3 Denmark COUNTRY GUIDE Page 3 of 6 Telephone: If you treat your diabetes with tablets, then you should contact the manufacturers of your tablets to see whether or not they are available in Denmark and under what name. Q. How will the different time zone affect my medication/control? A. The time zone in Denmark is GMT + 2 hours. Journeys across time zones may mean that you need to adjust your insulin. All international flights eastwards or westwards involve crossing time zones and days will be shortened or lengthened. There is no need to be alarmed about this. Many people cross time zones regularly without any serious problems. Remember that 'running a bit high' for up to 24 hours is most unlikely to cause you any harm. When travelling east to west, the day is lengthened and some clinics will advise you to take an extra meal and to cover it with extra insulin. When travelling west to east, the day is shortened and the amount of insulin and carbohydrate may need to be reduced. In general, if your time zone change is less than four hours, you will not need to make major changes to your injections. If your diabetes is treated with tablets, very occasionally it may be necessary to take an extra dose to cover a longer day or you may need to leave out one dose of tablets on a short day. However you treat your diabetes, it is important to address any adjustments you need to make to your treatment beforehand with your diabetes care team. When discussing this, make sure that you have your flight details to hand, including your departure time, the length of the flight, and the local time of arrival. Q. Which syringes are used in Denmark? A. U100 Q. Will I be able to obtain blood and urine-testing equipment? A. Yes. However, for blood glucose testing it is worth checking with the manufacturing company of your meter in the UK whether or not the particular test strips you require are available. Q. How is blood glucose measured in Denmark? A. Blood glucose levels are measured in mmol/l, as they are in the UK. Q. Which is the main language spoken in Denmark? A. Danish, but most people speak English.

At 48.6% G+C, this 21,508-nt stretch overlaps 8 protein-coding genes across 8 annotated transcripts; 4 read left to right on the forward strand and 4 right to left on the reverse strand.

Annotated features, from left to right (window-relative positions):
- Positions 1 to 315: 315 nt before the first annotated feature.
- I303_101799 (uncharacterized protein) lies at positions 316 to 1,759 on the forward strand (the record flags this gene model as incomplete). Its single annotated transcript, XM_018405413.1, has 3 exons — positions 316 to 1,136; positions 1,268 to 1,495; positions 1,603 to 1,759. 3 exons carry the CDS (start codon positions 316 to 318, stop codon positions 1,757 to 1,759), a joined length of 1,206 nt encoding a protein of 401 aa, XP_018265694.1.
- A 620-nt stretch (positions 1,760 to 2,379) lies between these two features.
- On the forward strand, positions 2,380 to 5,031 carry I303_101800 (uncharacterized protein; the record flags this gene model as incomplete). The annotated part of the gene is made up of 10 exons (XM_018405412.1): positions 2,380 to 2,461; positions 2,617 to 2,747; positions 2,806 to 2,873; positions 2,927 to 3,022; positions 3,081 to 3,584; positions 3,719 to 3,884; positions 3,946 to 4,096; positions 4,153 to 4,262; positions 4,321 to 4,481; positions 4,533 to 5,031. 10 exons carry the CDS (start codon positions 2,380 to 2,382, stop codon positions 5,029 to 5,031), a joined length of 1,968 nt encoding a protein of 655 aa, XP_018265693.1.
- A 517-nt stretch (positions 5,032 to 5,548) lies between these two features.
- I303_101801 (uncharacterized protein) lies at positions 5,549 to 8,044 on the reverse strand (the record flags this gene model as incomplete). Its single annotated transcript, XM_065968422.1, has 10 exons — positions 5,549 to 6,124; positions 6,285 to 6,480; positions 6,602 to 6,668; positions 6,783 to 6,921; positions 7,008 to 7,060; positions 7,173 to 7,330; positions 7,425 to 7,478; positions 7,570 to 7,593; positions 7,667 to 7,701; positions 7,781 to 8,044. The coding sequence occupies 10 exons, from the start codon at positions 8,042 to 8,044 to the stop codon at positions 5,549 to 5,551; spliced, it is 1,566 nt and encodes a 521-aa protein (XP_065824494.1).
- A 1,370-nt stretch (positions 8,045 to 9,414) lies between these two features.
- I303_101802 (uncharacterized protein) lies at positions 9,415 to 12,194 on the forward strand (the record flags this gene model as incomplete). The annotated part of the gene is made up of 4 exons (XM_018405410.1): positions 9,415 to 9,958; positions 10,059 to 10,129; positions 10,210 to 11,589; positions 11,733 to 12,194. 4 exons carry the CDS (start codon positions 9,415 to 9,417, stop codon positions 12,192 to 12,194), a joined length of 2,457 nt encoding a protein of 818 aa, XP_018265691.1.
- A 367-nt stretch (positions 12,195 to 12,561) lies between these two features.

4 Denmark COUNTRY GUIDE Page 4 of 6 Q. What is the emergency services telephone number? A. 112 Q. Will I need an International Driving Licence when driving in Denmark? A. No Q. If I want to hire a vehicle during my visit, will I face any form of discrimination? A. No Q. What are the staple starchy foods I can expect in Denmark? A. Bread, potatoes, cereals. Q. What sugar-free drinks are available? A. All diet drinks, as in the UK. Q. Does Denmark have a diabetes association that I might be able to contact during my visit? A. Yes, contact details are: Danish Diabetes Association Tel: Rytterkasernen 1 Fax: Ödense C Denmark Website: Translations - Danish Provided by the Danish Diabetes Association 1. Is there anyone who can speak English? Er der nogen, som han tale Englelsk? 2. I have / he has / she has diabetes. Jeg / han / hun har diabetes. 3. I / he / she need(s) to see a doctor urgently. Det haster med, at jeg / han / hun kommer til læge! 4. Please give me the address of the nearest doctor / hospital. Oplys venligst adresse på nærmeste læge / hospital.